Schwartz shares that because it was decided at the outset that Light Iron would handle both dailies and final color for Palm Springs, “I was able to talk with Q and say, ‘If there are any scenes you have questions about or if you want me to take a look at anything, don’t hesitate to ask.’ So, going into production, she could have that confidence that I was in the background, ready to help in any way I could. As a colorist, I really like being an open source of information for the DP and the director. I’d rather have the questions come to me before we get into the DI room in case there is something that can happen on set. That way we’re always collaborating to make the best possible project.”
Tran also returned to Panavision for her camera and lens package, which here included Alexa Mini cameras and the T Series optics she had embraced on Brave Girl Rising. “We were asking ourselves, ‘How can we elevate the story even further?’” she remembers. “I suggested anamorphic, and I said, ‘Look, I just shot this documentary with just me and an AC and a DIT. We’ll be fine. Please embrace it. It’ll elevate the movie and give it a special look, because not a lot of comedies are shot in anamorphic.’ Max loved the idea, and we chose the T Series because I wanted to have that minimum focus and I was really comfortable with them, having just shot in a very difficult situation and knowing that we would have to be running and gunning on Palm Springs as well.”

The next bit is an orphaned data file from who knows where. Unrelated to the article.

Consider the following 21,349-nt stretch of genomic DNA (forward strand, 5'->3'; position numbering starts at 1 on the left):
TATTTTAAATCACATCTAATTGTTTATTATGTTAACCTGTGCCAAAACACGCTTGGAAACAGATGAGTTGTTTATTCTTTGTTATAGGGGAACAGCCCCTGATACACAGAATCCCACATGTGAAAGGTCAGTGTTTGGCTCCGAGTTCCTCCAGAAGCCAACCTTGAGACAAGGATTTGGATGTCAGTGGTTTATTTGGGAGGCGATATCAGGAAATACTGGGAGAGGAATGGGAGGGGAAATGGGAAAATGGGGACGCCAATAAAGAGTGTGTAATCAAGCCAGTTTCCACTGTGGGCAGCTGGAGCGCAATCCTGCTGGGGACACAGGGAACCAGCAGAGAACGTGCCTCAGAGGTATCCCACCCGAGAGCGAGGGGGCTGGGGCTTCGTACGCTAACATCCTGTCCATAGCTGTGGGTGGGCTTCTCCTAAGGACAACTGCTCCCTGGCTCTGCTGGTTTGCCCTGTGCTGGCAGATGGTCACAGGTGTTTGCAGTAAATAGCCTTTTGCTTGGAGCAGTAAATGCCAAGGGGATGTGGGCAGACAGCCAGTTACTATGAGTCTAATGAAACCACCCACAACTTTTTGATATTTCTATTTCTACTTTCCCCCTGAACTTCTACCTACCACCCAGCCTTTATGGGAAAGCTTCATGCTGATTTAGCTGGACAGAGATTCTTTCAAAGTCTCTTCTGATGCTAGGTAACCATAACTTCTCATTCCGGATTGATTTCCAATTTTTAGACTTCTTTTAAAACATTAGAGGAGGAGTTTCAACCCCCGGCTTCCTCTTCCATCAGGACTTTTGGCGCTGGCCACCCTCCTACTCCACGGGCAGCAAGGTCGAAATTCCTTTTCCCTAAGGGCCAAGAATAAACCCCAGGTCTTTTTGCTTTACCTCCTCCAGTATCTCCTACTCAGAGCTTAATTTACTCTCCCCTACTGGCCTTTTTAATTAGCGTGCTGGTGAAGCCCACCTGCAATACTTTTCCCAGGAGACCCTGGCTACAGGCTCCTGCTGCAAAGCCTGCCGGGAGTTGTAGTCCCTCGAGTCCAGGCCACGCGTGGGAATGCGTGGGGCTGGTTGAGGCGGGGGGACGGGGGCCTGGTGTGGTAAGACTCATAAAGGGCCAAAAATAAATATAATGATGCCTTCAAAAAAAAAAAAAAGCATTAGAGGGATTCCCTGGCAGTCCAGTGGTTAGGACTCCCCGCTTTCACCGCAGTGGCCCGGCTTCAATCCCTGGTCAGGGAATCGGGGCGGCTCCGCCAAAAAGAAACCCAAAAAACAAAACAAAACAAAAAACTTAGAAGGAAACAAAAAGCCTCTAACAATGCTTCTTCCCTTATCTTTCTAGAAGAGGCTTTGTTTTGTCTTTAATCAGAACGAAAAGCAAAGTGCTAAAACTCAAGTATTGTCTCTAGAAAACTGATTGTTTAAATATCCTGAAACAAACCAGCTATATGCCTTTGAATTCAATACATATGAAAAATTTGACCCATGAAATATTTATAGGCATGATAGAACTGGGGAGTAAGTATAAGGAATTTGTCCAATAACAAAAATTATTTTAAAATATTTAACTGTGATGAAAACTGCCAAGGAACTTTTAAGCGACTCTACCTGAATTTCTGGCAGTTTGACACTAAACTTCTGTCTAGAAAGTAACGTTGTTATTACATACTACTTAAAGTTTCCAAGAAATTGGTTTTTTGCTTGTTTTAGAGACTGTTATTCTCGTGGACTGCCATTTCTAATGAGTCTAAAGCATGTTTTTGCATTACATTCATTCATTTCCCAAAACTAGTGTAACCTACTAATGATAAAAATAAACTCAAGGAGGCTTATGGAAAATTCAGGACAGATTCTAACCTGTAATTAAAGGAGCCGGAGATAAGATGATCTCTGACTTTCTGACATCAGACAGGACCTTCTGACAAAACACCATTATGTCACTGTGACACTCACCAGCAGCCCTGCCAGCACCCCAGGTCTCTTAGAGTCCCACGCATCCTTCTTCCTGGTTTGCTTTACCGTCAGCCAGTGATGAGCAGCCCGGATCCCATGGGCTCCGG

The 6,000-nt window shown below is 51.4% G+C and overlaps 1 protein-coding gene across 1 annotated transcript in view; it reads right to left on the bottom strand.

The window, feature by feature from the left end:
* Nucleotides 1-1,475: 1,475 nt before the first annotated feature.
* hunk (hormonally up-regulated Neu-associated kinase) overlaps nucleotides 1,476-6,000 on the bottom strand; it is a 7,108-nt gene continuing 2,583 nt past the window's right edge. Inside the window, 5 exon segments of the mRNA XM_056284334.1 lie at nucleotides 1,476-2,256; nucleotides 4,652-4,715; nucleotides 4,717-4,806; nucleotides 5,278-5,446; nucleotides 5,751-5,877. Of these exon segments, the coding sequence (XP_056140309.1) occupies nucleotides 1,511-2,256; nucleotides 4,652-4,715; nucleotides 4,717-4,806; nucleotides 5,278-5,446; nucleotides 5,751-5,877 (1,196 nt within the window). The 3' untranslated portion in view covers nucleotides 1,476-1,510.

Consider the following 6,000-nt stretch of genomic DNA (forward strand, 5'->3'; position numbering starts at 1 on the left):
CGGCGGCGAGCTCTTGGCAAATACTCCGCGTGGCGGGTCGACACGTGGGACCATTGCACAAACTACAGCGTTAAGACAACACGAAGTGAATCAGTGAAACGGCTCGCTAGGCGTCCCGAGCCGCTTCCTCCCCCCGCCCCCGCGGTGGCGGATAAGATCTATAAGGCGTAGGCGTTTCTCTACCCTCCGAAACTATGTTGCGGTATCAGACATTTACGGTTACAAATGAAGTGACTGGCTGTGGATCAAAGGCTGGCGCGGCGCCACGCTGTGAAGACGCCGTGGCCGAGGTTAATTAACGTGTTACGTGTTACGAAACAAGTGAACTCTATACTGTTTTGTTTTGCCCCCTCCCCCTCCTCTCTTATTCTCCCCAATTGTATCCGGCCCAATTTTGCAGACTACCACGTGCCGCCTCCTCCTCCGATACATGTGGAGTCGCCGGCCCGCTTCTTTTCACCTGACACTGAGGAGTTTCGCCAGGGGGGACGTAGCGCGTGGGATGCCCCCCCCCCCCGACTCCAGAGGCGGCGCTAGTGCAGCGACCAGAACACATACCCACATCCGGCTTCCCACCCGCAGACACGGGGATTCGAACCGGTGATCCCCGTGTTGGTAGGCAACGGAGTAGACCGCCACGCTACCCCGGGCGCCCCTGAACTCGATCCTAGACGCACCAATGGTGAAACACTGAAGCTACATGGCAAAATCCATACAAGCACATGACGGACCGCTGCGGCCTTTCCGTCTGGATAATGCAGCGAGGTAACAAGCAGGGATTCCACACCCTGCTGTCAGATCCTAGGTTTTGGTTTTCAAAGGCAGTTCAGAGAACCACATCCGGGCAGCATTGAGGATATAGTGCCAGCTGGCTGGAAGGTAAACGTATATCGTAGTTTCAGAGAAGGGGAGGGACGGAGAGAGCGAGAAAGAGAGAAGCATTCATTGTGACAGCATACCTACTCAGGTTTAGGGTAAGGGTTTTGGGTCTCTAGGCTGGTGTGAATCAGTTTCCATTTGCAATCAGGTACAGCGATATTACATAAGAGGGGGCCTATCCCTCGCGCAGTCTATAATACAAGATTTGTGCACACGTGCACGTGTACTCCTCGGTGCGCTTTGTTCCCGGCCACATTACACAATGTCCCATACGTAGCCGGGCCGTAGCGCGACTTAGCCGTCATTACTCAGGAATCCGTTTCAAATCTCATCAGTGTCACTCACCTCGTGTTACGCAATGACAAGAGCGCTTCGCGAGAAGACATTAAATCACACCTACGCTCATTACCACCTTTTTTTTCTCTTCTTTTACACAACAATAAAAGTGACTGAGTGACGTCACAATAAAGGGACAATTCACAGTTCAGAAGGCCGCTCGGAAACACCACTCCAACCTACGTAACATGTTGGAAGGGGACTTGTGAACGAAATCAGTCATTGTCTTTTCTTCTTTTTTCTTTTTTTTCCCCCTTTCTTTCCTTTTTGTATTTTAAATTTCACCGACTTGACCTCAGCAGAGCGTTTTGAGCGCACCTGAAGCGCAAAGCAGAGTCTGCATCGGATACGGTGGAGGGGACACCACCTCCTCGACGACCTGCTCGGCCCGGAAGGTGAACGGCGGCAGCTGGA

Tran predominantly used focal lengths in the 28mm-40mm range, and she avoided going completely wide open with the aperture. “I like to be at least a third of a stop down just for technical characteristics,” she says. “I hate when things are out of focus, and if I’m doing a super close-up, I’m already giving my focus puller a heart attack — I don’t want to further stress their job. So I’ll go 2.8 1/3 or 2.8-4 split for interiors, and then between a 3 and a 4, or sometimes a 4 ½, for exteriors.”
Pre-production also saw Tran and Barbakow pull a library of references to help them further define their visual approach. “Palm Springs is really about love, so we watched comedy-slash-love stories that were unique in tone,” Tran says. “We were really inspired by movies like Punch Drunk Love, Eternal Sunshine of the Spotless Mind, Boogie Nights and The Graduate.